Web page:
Liquid-Crystal Display (LCD) Tester
A segment may be tested by applying an alternating voltage of a few volts across it. Note that the application of a direct voltage will damage the display irreversibly: the resulting current will remove the tracks. The alternating voltage should contain not even a tiny direct voltage component. An alternating current also removes part of the tracks when the current flows in one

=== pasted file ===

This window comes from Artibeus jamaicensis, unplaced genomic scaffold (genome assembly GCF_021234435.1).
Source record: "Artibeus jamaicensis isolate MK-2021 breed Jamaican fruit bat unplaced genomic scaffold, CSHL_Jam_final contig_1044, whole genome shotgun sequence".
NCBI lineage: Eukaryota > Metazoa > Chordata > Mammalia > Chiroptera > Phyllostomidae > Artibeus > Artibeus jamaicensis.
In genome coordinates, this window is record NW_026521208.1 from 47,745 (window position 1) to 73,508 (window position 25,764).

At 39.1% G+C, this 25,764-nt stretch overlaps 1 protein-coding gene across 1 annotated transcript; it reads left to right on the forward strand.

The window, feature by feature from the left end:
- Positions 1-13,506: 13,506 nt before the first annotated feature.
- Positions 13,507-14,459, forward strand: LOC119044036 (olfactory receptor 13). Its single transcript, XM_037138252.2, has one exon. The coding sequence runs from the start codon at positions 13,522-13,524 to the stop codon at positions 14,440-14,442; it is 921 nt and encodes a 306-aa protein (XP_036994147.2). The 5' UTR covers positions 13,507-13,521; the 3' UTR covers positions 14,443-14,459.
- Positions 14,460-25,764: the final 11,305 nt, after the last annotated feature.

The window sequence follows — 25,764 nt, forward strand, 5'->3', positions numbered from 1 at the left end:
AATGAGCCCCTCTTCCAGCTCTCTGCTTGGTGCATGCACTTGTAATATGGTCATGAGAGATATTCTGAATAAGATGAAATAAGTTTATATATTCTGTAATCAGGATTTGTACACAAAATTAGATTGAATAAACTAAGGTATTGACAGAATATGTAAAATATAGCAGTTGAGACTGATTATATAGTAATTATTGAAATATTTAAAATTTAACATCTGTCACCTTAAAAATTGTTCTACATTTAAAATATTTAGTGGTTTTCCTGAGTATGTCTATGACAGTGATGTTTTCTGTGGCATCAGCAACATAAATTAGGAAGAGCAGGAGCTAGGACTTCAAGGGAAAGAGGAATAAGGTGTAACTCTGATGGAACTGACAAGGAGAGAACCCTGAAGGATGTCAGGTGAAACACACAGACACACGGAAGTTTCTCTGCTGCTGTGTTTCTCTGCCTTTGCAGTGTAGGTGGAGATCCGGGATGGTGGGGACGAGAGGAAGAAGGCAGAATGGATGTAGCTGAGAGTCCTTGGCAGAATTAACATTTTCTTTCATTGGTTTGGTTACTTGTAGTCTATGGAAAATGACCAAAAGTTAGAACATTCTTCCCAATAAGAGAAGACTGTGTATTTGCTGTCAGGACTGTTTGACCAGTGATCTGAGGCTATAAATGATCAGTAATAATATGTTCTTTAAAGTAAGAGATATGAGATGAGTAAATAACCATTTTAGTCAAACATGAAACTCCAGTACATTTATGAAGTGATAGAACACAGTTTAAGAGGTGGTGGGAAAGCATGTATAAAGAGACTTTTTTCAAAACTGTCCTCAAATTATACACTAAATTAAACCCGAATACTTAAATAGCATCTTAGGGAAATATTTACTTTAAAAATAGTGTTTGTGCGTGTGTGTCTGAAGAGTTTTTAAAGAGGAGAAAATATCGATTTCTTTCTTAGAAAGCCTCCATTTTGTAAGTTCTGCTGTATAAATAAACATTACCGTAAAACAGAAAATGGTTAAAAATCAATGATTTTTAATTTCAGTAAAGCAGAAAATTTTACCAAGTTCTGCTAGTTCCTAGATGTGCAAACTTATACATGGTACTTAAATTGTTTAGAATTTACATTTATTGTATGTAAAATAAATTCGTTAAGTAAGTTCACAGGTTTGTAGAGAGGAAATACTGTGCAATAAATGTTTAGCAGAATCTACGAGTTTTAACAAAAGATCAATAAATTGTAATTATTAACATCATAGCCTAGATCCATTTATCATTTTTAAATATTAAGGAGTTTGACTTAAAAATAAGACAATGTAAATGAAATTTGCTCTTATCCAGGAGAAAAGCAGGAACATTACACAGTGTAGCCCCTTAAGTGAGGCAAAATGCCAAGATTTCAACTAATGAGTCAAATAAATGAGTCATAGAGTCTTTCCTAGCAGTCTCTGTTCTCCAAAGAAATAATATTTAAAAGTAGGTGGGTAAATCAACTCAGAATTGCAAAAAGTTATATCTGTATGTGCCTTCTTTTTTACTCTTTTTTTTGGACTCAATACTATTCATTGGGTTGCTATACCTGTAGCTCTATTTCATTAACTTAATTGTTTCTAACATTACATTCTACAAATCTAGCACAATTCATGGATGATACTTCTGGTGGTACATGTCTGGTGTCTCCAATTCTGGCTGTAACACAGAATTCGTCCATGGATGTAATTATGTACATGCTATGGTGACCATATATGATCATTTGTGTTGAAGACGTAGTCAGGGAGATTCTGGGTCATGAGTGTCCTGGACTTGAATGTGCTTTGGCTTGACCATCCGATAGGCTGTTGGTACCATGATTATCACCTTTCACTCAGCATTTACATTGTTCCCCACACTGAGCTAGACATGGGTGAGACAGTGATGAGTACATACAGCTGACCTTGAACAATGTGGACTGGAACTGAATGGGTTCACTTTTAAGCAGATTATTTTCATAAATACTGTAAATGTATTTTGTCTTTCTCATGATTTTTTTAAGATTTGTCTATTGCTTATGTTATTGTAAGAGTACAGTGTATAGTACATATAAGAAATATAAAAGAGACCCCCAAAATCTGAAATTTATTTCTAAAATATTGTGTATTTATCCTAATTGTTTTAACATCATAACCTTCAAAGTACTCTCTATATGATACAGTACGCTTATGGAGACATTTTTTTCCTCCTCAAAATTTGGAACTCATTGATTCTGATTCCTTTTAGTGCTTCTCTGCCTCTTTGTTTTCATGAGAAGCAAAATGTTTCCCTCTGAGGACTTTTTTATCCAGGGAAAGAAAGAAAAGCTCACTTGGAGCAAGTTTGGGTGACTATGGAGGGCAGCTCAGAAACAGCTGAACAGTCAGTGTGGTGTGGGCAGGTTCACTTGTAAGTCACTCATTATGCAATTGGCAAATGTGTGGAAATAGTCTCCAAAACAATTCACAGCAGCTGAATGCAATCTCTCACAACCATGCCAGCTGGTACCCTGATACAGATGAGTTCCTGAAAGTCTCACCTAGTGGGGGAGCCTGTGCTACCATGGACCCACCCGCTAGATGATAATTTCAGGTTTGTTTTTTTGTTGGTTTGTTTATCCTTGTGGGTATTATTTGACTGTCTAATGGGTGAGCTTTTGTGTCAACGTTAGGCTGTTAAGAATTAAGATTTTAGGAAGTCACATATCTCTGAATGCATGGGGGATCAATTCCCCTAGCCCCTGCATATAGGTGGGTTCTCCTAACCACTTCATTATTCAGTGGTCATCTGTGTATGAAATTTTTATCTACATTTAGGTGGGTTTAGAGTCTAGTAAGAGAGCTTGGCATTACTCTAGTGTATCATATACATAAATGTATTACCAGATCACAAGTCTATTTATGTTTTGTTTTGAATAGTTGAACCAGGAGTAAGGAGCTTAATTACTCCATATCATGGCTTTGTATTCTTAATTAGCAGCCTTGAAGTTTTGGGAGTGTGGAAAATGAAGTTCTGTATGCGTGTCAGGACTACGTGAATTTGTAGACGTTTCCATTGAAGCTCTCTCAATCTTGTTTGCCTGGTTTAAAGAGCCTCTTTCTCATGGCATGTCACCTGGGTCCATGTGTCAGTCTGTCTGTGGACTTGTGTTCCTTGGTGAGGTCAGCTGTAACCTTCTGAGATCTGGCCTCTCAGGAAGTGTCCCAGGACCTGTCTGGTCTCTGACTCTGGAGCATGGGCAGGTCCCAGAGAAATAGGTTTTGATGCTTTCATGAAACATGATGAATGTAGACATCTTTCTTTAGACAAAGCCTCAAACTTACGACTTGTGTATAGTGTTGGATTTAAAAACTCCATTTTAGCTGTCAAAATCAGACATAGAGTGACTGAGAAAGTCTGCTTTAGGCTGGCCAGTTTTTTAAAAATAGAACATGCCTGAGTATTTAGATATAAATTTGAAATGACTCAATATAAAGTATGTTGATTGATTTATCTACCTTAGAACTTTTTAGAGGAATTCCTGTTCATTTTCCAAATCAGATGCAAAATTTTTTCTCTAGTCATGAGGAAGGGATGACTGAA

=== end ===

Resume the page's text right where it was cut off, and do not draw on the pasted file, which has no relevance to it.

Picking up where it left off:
direction, but restores it when the current flows in the opposite direction. The tester described here consists of a square-wave generator that produces an absolutely symmetrical alternating voltage without any d. c. component. Most logic oscillators are incapable of producing a squarewave signal: they generate rectangular waveforms whose duty cycle hovers around the 50%. The 4047 used in the tester has a binary scaler at its output that guarantees symmetry. The oscillator frequency is about 1 kHz. It may be powered from a 3 9 V source. Normally, this will be a battery, but a variable power supply has advantages. It shows at which voltage the display works satisfactorily and also that there is a clear relationship between the level of the voltage and the angle at which the display is clearly legible. The tester draws a current not exceeding 1 mA. The test voltage must at all times be connected between the common terminal, that is, the back plane, and one of the segments. If it is not known which of the terminals is the back plane, connect one probe of the tester to a segment and the other successively to all the other terminals until the segment becomes visible. Note, however, that there are LCDs with more than one back plane. Therefore, if a segment does not become visible, investigate whether the display has a second back plane terminal.